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February 2, 1901


JAMA. 1901;XXXVI(5):329. doi:10.1001/jama.1901.02470050033009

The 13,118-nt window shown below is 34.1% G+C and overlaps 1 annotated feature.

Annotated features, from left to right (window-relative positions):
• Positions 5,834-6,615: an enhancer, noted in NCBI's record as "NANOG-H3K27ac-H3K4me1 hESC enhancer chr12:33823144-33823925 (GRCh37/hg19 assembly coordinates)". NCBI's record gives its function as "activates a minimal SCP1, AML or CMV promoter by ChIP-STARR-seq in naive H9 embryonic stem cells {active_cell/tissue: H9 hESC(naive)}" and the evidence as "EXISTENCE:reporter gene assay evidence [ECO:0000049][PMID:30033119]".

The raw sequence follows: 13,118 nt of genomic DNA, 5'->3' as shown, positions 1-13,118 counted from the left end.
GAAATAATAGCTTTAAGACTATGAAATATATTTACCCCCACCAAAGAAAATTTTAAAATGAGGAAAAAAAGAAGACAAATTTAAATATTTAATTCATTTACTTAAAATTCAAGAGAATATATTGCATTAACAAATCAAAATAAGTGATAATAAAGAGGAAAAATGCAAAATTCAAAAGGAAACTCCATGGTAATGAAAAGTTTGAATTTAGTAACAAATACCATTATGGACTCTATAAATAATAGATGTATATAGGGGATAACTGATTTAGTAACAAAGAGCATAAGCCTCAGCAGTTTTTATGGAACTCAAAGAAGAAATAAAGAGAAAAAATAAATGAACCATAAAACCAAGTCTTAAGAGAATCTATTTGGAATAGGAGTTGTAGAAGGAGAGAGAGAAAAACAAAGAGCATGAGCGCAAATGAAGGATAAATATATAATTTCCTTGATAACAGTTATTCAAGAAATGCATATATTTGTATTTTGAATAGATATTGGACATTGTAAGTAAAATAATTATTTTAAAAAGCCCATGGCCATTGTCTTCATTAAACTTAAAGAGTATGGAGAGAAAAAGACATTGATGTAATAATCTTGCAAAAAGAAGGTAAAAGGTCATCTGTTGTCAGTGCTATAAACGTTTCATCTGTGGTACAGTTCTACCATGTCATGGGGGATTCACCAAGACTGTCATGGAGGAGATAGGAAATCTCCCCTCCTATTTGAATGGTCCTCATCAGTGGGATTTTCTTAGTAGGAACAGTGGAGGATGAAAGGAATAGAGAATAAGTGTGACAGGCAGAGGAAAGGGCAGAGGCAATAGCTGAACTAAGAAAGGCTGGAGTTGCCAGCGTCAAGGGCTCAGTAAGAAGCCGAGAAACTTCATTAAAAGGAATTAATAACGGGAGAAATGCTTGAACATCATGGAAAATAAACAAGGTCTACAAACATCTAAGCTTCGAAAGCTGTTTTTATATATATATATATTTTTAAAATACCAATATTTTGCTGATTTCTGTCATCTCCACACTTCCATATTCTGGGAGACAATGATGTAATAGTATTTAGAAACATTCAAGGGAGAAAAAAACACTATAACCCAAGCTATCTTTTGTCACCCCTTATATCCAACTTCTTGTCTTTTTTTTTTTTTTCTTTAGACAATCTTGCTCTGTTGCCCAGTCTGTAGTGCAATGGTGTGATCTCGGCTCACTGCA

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A Roman Catholic paper calls the attention of physicians to the advisability of informing Catholic patients or their friends of their condition when it becomes critical, and in any event not allowing them to die before the church's last offices for the dying can be performed. It was possibly in view of something of this kind that led a Missouri judge to decide that it was the physician's duty to inform the patient of his hopeless condition. There are objections to the unqualified adoption of this course, as The Journal has already editorially pointed out, but the Catholic editor's recommendation has a much better medical sanction. As he sensibly remarks, the peace of mind that follows confession often causes a change for the better in Catholic patients, and the other rites, as some of us may have observed, may have the same effect. Whatever one's own religious views may be,

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